Scaling n8n while maintaining API response time performance


For my use case, I require maintaining a low workflow “scaffolding” overhead (i.e. empty webhook trigger + response time), while scaling to a high volume (potentially hundreds of simultaneous workflow executions).

Based on other forum posts (e.g. API Response Performance) and my own personal testing of bare bones webhook workflows individually / in series, the n8n scaffolding appears sufficiently performant - anywhere from the ~20ms to 50ms avg response time range.

My challenge is this: how can I maintain this response time while increasing the volume of simultaneous / parallel requests by leveraging n8n scaling functionality / queue mode (or any additional techniques)?

In my current testing / configuration, I am not able to achieve the desired performance, and in fact, notice some counterintuitive behavior. In testing, I see significant performance increases when scaling from simply [1 worker + 1 webhook processor] up to around [10 workers + 10 webhook processors]. But even in this configuration, I am not able to get to nearly the level of mean response time as I would see when testing individually / in series (I typically test with 100 simultaneous requests).

What is even more interesting, is that as I scale beyond the ~10X range (I tested all the way up to [50 workers + 50 webhook processors]), performance flatlines or even worsens a bit, with mean response time starting to increase a little.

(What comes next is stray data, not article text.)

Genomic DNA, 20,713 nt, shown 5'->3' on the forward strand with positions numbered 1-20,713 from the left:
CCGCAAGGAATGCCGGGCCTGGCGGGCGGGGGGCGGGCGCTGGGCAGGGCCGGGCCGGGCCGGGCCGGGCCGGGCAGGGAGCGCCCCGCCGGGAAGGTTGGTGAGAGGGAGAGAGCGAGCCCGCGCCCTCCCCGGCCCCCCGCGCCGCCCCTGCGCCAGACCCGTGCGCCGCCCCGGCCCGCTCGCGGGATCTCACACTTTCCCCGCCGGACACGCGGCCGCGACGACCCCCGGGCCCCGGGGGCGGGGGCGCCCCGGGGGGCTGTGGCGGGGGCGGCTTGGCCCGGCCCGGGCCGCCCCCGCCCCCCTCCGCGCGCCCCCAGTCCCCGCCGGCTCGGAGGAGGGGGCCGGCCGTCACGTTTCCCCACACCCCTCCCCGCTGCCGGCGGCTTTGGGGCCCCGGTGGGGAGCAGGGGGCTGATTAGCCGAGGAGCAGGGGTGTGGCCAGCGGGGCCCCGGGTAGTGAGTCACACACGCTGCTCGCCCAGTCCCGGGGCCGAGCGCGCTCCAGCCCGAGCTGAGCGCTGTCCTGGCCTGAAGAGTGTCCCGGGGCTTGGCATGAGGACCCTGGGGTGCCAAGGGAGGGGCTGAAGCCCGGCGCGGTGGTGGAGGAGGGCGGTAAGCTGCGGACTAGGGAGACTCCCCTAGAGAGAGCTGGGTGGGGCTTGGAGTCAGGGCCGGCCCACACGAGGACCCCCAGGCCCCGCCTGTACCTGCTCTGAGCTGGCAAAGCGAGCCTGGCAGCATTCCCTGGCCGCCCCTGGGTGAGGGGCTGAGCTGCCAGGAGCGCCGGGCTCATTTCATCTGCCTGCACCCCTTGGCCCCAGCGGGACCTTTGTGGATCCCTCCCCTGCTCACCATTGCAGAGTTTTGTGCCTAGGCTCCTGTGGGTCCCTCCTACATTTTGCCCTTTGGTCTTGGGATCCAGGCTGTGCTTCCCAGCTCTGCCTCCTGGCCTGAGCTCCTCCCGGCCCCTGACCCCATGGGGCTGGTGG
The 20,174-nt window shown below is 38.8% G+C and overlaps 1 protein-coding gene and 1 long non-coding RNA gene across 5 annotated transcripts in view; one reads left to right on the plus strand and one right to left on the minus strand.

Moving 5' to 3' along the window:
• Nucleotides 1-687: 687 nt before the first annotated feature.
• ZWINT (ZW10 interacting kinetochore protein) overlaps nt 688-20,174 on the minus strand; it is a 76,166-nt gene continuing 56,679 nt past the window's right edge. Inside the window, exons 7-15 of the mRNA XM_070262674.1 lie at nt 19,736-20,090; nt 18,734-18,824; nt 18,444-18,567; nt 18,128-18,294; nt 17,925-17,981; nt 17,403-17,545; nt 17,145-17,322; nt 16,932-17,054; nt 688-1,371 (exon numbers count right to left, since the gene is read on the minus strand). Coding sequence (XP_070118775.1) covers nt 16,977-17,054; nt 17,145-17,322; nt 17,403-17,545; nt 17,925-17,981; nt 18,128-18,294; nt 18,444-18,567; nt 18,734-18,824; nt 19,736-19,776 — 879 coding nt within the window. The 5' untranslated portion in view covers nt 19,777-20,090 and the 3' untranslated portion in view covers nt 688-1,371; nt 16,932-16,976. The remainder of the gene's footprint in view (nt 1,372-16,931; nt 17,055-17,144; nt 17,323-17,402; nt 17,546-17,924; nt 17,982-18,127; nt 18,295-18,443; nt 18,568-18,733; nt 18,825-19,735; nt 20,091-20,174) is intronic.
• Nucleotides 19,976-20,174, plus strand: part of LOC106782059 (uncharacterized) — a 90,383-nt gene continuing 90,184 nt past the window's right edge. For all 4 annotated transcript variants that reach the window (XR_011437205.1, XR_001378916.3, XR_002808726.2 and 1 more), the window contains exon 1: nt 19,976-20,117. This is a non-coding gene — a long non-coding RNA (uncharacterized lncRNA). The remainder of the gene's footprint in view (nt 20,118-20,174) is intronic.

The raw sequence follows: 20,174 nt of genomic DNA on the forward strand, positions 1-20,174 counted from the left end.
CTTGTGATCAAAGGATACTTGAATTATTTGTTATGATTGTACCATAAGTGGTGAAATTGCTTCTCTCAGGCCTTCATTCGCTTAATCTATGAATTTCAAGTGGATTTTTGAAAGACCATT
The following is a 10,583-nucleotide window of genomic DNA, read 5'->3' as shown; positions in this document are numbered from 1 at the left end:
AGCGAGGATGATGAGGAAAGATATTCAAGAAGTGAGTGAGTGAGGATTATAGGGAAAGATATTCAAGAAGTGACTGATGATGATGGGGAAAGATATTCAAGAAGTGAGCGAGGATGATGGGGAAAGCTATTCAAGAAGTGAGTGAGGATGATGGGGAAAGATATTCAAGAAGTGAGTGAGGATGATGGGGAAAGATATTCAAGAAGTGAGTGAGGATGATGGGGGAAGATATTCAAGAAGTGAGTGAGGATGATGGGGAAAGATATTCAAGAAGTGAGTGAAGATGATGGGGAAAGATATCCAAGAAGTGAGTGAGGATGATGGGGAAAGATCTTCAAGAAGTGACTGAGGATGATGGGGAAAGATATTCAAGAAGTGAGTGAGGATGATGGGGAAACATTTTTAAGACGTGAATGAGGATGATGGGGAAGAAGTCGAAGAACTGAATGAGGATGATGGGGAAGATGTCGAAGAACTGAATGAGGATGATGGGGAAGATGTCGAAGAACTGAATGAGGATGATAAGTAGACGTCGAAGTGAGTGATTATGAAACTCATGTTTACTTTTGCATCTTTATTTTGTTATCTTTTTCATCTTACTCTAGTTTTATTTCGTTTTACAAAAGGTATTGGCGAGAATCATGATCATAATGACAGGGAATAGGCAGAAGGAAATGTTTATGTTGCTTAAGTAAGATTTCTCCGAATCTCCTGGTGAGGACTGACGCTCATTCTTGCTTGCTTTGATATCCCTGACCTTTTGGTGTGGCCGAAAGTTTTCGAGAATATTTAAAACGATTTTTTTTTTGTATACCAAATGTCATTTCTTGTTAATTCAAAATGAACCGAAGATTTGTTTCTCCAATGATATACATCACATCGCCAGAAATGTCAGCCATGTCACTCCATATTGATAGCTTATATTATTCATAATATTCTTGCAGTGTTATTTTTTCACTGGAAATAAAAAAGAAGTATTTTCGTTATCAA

This is counterintuitive to me, as I would expect that if I was testing 100 requests in parallel, as I scaled up towards a maximum of 100 workers / webhook processors, I should be seeing the same performance as in series.

I am using AWS ECS Fargate to launch services with target number of tasks to manipulate quantities of worker / webhook instances. (Also, I have confirmed in the logs that tasks are properly getting distributed across the worker / webhook instances such that they are all being leveraged)


-Are my requirements feasible for n8n to begin with?
-What potential bottlenecks could be limiting performance and what could I do to remedy?
-Any other ideas to meet my performance goals?

Please share your workflow

My testing workflow is simply two nodes: webhook trigger + respond to webhook.

And FYI, here are some results from my testing:

100 requests in series:

100 requests in parallel - 1 worker + 1 webhook processor:

100 requests in parallel - 10 workers + 10 webhook processors:

100 requests in parallel - 50 workers + 50 webhook processors:

Information on your n8n setup

  • n8n version: 1.18.0
  • Database (default: SQLite): Postgres
  • n8n EXECUTIONS_PROCESS setting (default: own, main): queue
  • Running n8n via (Docker, npm, n8n cloud, desktop app): Docker-image based self hosted setup using AWS ECS Fargate
  • Operating system: Linux

@krynble would you be able to advise? based on your other posts, you seem to be the expert in this domain. I also based my configuration on the directions from your scaling n8n youtube tutorial.

Hey @matt thank you for your well detailed post.

The main reason n8n starts to show performance degradation with multiple webhook + worker processes is the fact that a lot of our scaling is based on heavy database usage.